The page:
An Emergency with top leaders in B'luru

I remember the easy banter of all the arrested leaders, especially about their so-called health issues.

When the country is remembering the dark days of the Emergency on its 40th anniversary, I remember some incidents too, albeit from a different perspective.

In 1975, I was an assistant professor of pathology at the  Victoria Hospital in Bangalore. Dr M Krishna Bhargava was the medical superintendent and my boss as the head of the department of pathology. It is a well known and documented fact that many of the important leaders of the opposition were incarcerated at the City’s Central Jail. If they had any medical problems, they would be brought to our hospital.

Once they arrived at the hospital, they would be directly brought to the pathology department, and I had been instructed to seat them in Dr Bhargava’s room, since he would be, in any case busy in the hospital. (I am sure this arrangement had been arrived at informally between the then chief minister D Devaraj Urs and Dr Bhargava, both of whom hailed from the same place and knew each other from their childhood days).

This is where I came into the picture. I had been put in charge of getting all the tests done, experts brought to examine them and see that whatever had to be done would be done seamlessly.

The VIP patients included A B Vajapayee, L K Advani, Madhu Dandavate, Ramakrishna Hegde, H D Deve Gowda etc.  There were some others occasionally, but these leaders were quite regularly brought for the check-up. The obvious difference I found from reading the papers which described harsh treatments meted out to many arrested opposition leaders and workers elsewhere was that here, the police presence was minimum.

I would be requested to see that all and sundry did not get to see them or meet them. A couple of desultory policemen would be sitting and chatting in our corridors. Not really keeping an eagle eye on us.

I remember the easy banter involved in by all these leaders, especially about their so called health issues. Ramakrishna Hegde and Deve Gowda who would address each other in the singular, and very often Hegde and some others were convinced if only Gowda would have a drink or two, all his problems would disappear.

This kind of gentle ribbing would be going on constantly, and no one would have suspected that they were all under arrest! At least in the hospital, the atmosphere would not be very serious.

On one occasion, Hegde had to come alone and spent a couple of hours for a test. This time, I was requested by a police officer if I could make him sit in my room and that nobody else came to my room.

Hegde told me that these tests which had been ordered had already been done in London, and there was nothing wrong, and he could not understand why he was being subjected to it all over again. However, this time also, there was nothing wrong.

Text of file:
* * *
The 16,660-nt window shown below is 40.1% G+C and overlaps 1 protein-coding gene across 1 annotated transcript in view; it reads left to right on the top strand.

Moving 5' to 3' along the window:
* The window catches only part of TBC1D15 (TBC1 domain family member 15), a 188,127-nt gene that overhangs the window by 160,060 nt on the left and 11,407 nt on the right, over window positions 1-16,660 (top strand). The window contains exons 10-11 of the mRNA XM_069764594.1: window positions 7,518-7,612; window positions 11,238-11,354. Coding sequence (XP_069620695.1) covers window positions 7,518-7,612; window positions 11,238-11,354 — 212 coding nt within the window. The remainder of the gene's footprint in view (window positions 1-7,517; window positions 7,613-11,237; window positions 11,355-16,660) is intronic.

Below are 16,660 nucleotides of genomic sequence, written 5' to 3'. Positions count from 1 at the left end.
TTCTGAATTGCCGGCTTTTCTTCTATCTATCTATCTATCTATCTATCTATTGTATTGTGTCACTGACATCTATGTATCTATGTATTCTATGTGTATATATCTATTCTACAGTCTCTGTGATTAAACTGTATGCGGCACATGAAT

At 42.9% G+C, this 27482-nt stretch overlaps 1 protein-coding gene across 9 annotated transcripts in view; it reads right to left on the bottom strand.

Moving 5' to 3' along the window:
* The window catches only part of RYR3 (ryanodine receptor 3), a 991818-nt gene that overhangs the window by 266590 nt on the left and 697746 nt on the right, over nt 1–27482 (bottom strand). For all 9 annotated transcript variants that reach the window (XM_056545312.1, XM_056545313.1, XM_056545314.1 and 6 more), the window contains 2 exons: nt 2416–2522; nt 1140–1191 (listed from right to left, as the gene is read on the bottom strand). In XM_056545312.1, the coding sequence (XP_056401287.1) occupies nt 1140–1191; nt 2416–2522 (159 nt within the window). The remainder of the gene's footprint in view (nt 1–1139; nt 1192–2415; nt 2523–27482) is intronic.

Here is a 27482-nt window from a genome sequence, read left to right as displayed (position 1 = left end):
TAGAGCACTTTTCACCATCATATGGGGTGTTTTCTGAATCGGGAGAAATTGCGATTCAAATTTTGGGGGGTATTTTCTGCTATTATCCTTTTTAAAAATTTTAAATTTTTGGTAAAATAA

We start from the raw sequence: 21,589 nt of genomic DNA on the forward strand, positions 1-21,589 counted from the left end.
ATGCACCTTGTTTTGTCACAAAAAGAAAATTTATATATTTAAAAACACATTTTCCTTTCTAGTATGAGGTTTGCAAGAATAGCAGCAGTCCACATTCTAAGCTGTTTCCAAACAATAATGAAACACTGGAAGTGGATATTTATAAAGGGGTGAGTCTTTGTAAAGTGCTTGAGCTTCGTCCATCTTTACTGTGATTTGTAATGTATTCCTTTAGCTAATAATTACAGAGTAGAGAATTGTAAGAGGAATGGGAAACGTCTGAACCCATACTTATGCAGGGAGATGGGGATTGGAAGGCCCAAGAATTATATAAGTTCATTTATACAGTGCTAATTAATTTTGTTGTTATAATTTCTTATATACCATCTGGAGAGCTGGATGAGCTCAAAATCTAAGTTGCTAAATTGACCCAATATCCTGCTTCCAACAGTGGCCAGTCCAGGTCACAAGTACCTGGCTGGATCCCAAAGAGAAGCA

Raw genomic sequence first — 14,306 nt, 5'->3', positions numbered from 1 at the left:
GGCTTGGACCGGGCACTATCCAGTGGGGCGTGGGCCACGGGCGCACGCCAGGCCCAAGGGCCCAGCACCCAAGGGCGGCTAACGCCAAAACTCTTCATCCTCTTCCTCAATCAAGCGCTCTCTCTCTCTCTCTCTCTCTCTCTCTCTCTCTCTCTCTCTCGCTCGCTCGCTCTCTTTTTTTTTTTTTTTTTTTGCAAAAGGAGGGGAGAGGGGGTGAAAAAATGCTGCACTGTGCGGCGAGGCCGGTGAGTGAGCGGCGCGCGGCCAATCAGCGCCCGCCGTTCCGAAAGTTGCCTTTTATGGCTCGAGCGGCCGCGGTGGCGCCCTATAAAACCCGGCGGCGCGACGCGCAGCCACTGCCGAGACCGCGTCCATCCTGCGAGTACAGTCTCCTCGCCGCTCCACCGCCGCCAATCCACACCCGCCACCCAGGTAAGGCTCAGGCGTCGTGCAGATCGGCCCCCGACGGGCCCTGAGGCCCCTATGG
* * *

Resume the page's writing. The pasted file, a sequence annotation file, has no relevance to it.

Vajpayee’s appendicitis

But the indelible memory is of him developing appendicitis. Needless to say, he was operated upon by the best of the surgeons, and he was admitted in one of our special wards for post-operative recovery. I remember going to see him every day because I had been instructed by my boss. I used to see Vajpayee accompanied by the surgeons who had operated on him.

Again, thanks to Devaraj Urs, I am sure, a lone policeman would be seen lounging about outside the ward, and I think the then Jan Sangh leader’s sister had been permitted to be his attendant. I remember he used to always have a pile of books next to him and was most soft spoken and a thorough gentleman.

The problem arose when he developed temperature a couple of days later. The surgeons and physicians thought that it was a normal post-operative reaction, but the temperature would not just go away.

And so it happened that one day when I went to see him in the morning, he said to me, “Doctor, all of you have been extremely nice to me, and I have absolutely no complaints. But I have to leave for Delhi today.”

Vajpayee, accompanied by one of our surgeons, was on a special flight to Delhi by 2 pm that day (It is another matter that after he was airborne, we found the cause of the fever and immediately informed AIIMS so that he would not be subjected to more tests).

I had occasion to meet Advani in Coorg(Kodagu) a few years ago when he was on a holiday with his family and I introduced myself to him. He nostalgically remembered those days and especially asked about Dr Hegde, a dentist who had treated him. He wanted to know if he was still practising, where he was, how he was etc.

I still feel that Devaraj Urs did not implement the Emergency with fanatic dedication.

(The writer is former Director, Kempegowda Institute of Medical Sciences and former Registrar, Rajiv Gandhi University of Health Sciences)

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